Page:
Don’t Quota Me on This

Last year, when UN Women published that it will take close to 300 years to close the global gender gap, many of us working in the gender space sighed and got back to work. Though hopefully a wakeup call for those in power, the persistent backsliding on gender equality is an all-too-harsh reality of the democracy-threatened countries many of us live in, starting with the United States.

Gender Equity · Philanthropy ·

The article was originally published on Alliance Magazine on March 7, 2024.

So, when the Alliance editors asked us to comment on whether gender quotas should be implemented on foundation boards as part of the push for equality, we had to look at the question within a larger frame of how constructs of gender and power are playing out in the US right now. While we do believe that quotas mandating female representation within systems of power have been successful in political and corporate sectors, we do not believe they are the best path forward for philanthropy right now.

While gender quotas might get more women into board seats, they do not guarantee those women are treated with respect, nor whether they hold equal power to men in decision-making. The system of philanthropy is still wrapped in patriarchy where most wealth is made and held by older white men. Women’s ability to influence or even vote equally in grantmaking is often not commensurate with their representation on boards. In fact, quotas risk having the opposite effect – women who end up on boards because of mandates could be viewed as “diversity hires,” which can reduce their credibility, diminish their power, and lead to backlash.

With the current state of polarization in the US, where concepts of diversity, equity, and inclusion (DEI) are viewed as cultural battleground in many circles, we could easily see a large swath of people in power interpreting a gender quota as a direct form of discrimination against men. While this is not women’s problem to solve, it’s a reality that must be considered alongside any decisions related to quotas. As we have seen through recent Supreme Court rulings on abortion and affirmative action, mandates that were designed to protect bodily autonomy and repair centuries of injustice can be swiftly removed when white men’s power and control are threatened.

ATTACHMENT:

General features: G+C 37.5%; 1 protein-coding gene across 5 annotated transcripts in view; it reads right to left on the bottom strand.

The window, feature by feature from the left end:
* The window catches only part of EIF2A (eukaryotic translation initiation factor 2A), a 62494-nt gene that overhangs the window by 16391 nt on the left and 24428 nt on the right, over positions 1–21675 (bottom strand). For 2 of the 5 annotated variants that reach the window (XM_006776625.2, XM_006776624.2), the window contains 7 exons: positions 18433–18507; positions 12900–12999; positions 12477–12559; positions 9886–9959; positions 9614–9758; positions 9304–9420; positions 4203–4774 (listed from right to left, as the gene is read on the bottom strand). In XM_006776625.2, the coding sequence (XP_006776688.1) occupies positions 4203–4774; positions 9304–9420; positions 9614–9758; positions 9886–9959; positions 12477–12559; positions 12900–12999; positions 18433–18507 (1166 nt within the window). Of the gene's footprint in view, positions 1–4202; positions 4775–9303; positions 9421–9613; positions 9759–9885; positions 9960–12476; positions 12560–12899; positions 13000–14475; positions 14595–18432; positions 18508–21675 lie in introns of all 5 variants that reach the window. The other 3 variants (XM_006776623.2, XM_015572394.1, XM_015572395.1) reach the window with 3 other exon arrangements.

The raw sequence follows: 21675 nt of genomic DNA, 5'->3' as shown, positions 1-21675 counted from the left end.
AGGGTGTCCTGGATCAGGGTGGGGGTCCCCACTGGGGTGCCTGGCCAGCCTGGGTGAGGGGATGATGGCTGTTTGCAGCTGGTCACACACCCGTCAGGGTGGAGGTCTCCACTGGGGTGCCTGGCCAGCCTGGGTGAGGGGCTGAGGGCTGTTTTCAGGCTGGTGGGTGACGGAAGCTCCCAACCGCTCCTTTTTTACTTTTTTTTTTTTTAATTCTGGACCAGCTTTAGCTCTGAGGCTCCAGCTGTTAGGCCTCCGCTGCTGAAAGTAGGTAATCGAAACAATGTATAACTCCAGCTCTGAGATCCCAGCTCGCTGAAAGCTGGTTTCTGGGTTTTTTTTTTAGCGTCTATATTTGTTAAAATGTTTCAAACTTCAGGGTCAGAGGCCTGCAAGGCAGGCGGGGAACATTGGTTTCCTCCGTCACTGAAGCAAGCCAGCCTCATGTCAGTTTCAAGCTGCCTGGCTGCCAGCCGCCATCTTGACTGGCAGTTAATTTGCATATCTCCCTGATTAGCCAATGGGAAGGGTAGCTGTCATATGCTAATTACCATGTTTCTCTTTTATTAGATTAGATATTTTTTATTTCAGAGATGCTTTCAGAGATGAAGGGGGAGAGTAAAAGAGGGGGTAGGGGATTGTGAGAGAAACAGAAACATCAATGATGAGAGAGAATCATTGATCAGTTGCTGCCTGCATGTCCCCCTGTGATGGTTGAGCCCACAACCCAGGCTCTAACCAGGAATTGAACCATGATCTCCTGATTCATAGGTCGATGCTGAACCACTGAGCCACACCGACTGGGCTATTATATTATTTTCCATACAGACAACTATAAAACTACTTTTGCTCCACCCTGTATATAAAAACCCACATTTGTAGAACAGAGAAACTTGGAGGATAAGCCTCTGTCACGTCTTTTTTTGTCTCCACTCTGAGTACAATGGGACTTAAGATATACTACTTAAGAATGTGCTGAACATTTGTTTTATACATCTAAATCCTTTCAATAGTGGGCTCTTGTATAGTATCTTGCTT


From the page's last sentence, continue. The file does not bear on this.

We also question the necessity of a debate about gender quotas specifically when there is such profound lack of diversity across other social identities in philanthropic governance structures. According to the National Center for Family Philanthropy’s 2020 national benchmark survey of over 500 family foundations, gender composition on family foundation boards skewed slightly toward males but was much closer to parity than what we see on large corporate boards. Fifty-five percent of board makeup was men and 45 percent women.

What stood out was that only 10 percent of foundation boards included LGBTQ and/or gender non-conforming members and two thirds of foundations did not have any people of color. Only one-third had millennial (born 1980-2000) board members. While two thirds included one non-family member, there is no data about whether those non-family members represent the communities that the foundations’ philanthropy aims to serve. Our guess is that very few do.